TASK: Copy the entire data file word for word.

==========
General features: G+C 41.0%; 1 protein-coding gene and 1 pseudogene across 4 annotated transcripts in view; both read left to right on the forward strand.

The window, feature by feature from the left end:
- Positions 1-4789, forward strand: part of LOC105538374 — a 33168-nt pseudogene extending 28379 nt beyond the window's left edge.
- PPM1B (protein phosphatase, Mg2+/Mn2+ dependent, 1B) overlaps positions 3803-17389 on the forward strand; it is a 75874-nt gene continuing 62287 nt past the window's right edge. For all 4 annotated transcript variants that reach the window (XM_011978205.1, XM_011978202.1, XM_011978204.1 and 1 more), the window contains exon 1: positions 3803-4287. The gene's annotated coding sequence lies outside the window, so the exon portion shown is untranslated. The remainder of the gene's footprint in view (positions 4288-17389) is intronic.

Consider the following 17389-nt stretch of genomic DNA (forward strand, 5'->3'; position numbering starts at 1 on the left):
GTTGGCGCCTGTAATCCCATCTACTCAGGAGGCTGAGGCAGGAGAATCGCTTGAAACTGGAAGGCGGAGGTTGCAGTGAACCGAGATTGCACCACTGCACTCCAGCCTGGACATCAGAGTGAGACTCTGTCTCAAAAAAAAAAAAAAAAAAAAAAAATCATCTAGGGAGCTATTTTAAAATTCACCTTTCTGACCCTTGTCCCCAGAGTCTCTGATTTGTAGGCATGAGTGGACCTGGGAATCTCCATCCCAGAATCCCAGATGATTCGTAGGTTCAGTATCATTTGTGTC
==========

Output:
General features: G+C 41.0%; 1 protein-coding gene and 1 pseudogene across 4 annotated transcripts in view; both read left to right on the forward strand.

The window, feature by feature from the left end:
- Positions 1-4789, forward strand: part of LOC105538374 — a 33168-nt pseudogene extending 28379 nt beyond the window's left edge.
- PPM1B (protein phosphatase, Mg2+/Mn2+ dependent, 1B) overlaps positions 3803-17389 on the forward strand; it is a 75874-nt gene continuing 62287 nt past the window's right edge. For all 4 annotated transcript variants that reach the window (XM_011978205.1, XM_011978202.1, XM_011978204.1 and 1 more), the window contains exon 1: positions 3803-4287. The gene's annotated coding sequence lies outside the window, so the exon portion shown is untranslated. The remainder of the gene's footprint in view (positions 4288-17389) is intronic.

Consider the following 17389-nt stretch of genomic DNA (forward strand, 5'->3'; position numbering starts at 1 on the left):
GTTGGCGCCTGTAATCCCATCTACTCAGGAGGCTGAGGCAGGAGAATCGCTTGAAACTGGAAGGCGGAGGTTGCAGTGAACCGAGATTGCACCACTGCACTCCAGCCTGGACATCAGAGTGAGACTCTGTCTCAAAAAAAAAAAAAAAAAAAAAAAATCATCTAGGGAGCTATTTTAAAATTCACCTTTCTGACCCTTGTCCCCAGAGTCTCTGATTTGTAGGCATGAGTGGACCTGGGAATCTCCATCCCAGAATCCCAGATGATTCGTAGGTTCAGTATCATTTGTGTC